During these last several months, I have had the opportunity to have some productive and heartfelt experiences with the citizens of this city. From business owners, to elected officials, to youth and seniors and many others, I have listened and learned from all of these exchanges.
For this week’s message, I am focusing on our Seniors and ancestors. It is my constant prayer that our Senior’s golden years be fruitful, enjoyable, pleasant and safe. They have meaningful concerns about their health, economic status, living conditions and family involvement.
Recently I was involved in an activity to benefit the research for Alzheimer’s. I have learned this disease is the 6th leading cause of death in America. And disproportionately affects African Americans more than any other group. We all have someone in our families who is suffering from this disease that causes them to be foreign to us in speech, yet so close in their appearance. Regardless of the status of this disease that robs individuals of their memories, mostly in their golden years, research is continuing to search for the gene that causes this disease. And finding it early. Nevertheless, our Seniors still should be honored, treated well and given the best health care possible.
They have shown great faith and courage, and we should help to make their lives absolutely beautiful during these special yet difficult times.
I am proud to recognize the Hadley Park Duplicate Bridge Club for being a part of the Annual Alzheimer’s Association’s Longest Day event, which is a fundraising activity for Alzheimer’s research taking place nationwide. The group continues to grow in their annual contribution to the organization. This year they raised more than $2,500.
I have also been with our Seniors at Assisted Living facilities. Some are in good health and others have failing health; yet they all appreciate any attention they receive. Just a touch is special.
We all should continue to work with senior groups to ensure their health, physical and emotional needs are being met, so that their quality of life is good.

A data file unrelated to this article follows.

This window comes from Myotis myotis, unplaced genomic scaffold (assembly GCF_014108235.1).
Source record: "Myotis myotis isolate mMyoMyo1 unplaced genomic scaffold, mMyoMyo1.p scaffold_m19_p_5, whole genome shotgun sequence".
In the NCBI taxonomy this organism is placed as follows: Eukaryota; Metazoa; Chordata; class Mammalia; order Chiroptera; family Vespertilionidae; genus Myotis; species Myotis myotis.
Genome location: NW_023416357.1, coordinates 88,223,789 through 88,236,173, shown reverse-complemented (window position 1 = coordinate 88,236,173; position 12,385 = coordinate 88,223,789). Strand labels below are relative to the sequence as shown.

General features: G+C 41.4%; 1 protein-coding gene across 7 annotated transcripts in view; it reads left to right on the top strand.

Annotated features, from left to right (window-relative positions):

Just as we must provide due diligence to our living seniors, we also must honor our ancestors: respect their lives and the causes for which many fought and died so that our lives would be better. Whether its Frederick Douglas, whose name was recently and respectfully placed on a Nashville Park or Avon Williams, the first African American Senator in the state of Tennessee Legislature…whether its members of the Colored Troops of the Civil War or the slaves and freedmen who built Fort Negley…whether its Fannie Lou Hamer, who coined the phrase, “I am sick and tired of being sick and tired, or Nashville’s own Frankie Pierce, who was an avid abolitionist and suffragist, we must show the utmost respect for their lives and honor them without question because they worked in many ways for all of us to have unalienable rights.
This is our faith for our families and fellowship. And, as we care for our elders and honor our ancestors, we provide for everyone a brighter future. It is our responsibility to protect those who have made us what we are. We can and we will embrace our seniors and honor our ancestors, now more than ever, for such a time as this.
Pastor Howard Jones, Jr., is the Senior Pastor of Fairfield M. B. Church in Goodlettsville and Celebrate Life Community Church in Madison. He is also an assistant principal at J. F. Kennedy Middle School, a part of the MNPS system.